On the surface Dusseldorf might appear to be a city of buttoned-up propriety. It is, after all, one of Germany’s wealthiest cities, with a very serious, businesslike side to it. However, Dusseldorf also has a vibrant character, replete with astounding feats of architecture and an art scene comparable to almost any other city in Europe.
Why visit Dusseldorf?
Despite its business-orientated façade, Dusseldorf is an exciting and spectacular city. Recently Burgplatz received an award for being one of the most beautiful squares in Germany. It also invites you onto the Rheinufer promenade, which has numerous cafés and benches suited for fine weather, exuding a cool Mediterranean vibe. Alternatively, if you’re looking for something more lively, you can go bar-hopping, wielding steins around the historical quarter of Alstadt, or wandering to the lesser known harbour, Medienhafen, with its quirky, avant-garde architecture.
There are also fashion and trade fairs like the Boot Messe (a must for boat and watersport enthusiasts), as well as the immensely popular Kirmes fair, the Largest Fair on the Rhine, which runs for nine days in summer and attracts more than 4 million visitors annually.
With no direct ferry to Germany, our ferries to Amsterdam
from Newcastle are the perfect alternative. It only takes a couple of hours to reach Germany, via Europe’s excellent motorway system.
You can also reach Dusseldorf in a few hours from our ports in
Dunkirk and Calais.
What to see
Germany is widely known for its beer, and its friendly, lively drinking culture, so if you’d like to visit a quintessential Rhenish beer hall then head to the colourful Brauerei im Füchschen,often packed with a mix of excitable tourists and locals in lederhosen. Also keep an eye out for the ‘Little Fox’ in Altstadt, which serves succulent Schweinshaxe (roast pork leg) and has lofty ceilings, echoing with the laughter of well-fed customers.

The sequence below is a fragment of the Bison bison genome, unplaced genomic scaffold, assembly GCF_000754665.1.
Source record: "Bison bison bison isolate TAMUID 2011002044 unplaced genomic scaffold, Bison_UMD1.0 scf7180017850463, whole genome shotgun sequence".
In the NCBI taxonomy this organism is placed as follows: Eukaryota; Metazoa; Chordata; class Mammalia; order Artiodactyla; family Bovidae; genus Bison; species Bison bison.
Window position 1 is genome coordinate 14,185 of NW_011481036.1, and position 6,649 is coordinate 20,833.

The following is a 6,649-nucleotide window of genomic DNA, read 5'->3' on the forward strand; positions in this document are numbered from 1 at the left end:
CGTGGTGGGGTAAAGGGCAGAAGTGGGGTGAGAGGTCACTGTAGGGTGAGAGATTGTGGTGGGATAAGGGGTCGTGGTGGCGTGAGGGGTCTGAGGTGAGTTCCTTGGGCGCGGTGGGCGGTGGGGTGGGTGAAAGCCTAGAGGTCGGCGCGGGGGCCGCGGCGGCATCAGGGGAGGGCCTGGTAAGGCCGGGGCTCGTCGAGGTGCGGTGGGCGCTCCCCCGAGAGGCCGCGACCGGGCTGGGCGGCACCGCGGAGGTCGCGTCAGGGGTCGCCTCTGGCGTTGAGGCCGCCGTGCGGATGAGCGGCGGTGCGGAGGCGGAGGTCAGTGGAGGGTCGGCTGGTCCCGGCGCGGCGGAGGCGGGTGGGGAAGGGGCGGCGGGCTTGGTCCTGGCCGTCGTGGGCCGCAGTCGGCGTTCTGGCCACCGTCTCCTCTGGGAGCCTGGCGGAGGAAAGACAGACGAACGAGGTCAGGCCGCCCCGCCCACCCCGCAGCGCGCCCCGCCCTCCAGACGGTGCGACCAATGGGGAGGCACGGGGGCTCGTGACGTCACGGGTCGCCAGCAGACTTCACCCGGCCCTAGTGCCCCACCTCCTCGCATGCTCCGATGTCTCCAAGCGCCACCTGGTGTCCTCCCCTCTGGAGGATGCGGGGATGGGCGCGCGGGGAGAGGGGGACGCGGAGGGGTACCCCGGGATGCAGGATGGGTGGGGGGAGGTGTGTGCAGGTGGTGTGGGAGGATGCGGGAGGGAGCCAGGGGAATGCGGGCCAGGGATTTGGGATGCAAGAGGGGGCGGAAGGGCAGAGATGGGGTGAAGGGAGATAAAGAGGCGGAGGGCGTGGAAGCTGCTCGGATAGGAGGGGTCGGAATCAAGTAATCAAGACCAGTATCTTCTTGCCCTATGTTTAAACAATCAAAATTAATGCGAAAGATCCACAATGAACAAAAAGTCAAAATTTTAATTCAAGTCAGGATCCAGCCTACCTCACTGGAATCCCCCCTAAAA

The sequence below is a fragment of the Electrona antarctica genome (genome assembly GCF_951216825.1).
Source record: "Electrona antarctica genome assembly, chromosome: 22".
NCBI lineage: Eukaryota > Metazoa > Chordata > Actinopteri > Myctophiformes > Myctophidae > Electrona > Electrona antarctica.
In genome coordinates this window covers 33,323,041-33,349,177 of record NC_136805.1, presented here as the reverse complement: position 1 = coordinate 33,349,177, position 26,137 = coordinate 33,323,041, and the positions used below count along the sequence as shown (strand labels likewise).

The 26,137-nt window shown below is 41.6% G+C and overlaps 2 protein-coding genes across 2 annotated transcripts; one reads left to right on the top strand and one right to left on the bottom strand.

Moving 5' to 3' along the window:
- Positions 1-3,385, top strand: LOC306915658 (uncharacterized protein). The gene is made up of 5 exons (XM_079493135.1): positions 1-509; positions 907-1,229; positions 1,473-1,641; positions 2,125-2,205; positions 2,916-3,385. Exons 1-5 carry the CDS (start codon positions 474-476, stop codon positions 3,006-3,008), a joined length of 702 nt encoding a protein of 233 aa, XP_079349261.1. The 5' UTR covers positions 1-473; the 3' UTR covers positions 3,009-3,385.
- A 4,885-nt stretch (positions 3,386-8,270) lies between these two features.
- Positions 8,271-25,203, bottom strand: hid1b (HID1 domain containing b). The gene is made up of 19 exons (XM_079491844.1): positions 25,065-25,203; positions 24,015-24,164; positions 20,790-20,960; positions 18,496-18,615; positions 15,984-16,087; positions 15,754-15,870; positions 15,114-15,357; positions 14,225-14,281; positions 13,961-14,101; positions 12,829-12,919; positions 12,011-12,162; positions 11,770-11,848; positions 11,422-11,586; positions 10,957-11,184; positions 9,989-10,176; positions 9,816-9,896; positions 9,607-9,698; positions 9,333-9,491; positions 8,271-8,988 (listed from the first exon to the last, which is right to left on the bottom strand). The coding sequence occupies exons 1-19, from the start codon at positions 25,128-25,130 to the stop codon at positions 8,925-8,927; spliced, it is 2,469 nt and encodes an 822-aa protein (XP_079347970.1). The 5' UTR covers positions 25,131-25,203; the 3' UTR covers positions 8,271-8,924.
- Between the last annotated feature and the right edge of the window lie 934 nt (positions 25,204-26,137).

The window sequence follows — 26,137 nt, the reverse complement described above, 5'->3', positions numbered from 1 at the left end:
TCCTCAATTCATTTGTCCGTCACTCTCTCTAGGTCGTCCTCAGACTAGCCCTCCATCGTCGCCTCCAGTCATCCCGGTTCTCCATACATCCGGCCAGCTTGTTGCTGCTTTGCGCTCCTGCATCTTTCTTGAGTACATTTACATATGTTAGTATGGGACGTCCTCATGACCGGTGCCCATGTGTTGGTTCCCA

If you’re looking for something more highbrow there are numerous art museums and cultural institutions dotted around the city. The recently revamped Nordrhein-Westfalen art museum gives testimony to Dusseldorf’s cultured outlook. Its diverse collection is spread throughout three buildings and deftly spans the arc of 20th-century art history. It includes the work of local artists, as well as the Western European and American Goliaths like Picasso, Matisse and Rauschenberg.
Even if that doesn’t tempt you, the architecture alone is worth the trip. Of the three remarkable buildings one is a 19th-century parliament house, holding an incongruous array of photographs, installations and video art. Another is the Schmela Haus, designed by Aldo van Eyck, which is simply a higgledy pile of blocks, resembling a Lego tower.
It is, in fact, very difficult to explore Dusseldorf without happening upon architectural landmarks. Most notable among these is the twisted tower of the 14th-century St Lambertuskirche, which overlooks the Gothic tabernacle, as well as a number of marble tombs and baroque altars. For a more intimate experience, visit the historic Marktplatz, shadowed by the Renaissance Rathau town hall and adorned with a regal statue of Jan Wellem. Then afterwards you can find the art-lover himself, buried nearby in the gleaming white Andreaskirch. You can find the six saint sculptures that survived from the original altar, or, if you go on Sunday at 4.30pm, be treated to a free organ concert in the upstairs gallery.
Where to stay in Dusseldorf
Dusseldorf has a range of hotels, apartments and hostels which can cater to any visitor. Check out our partner
booking.com for a full list.
Prices are subject to availability. Credit card & telephone booking fees apply. Terms & Conditions apply.
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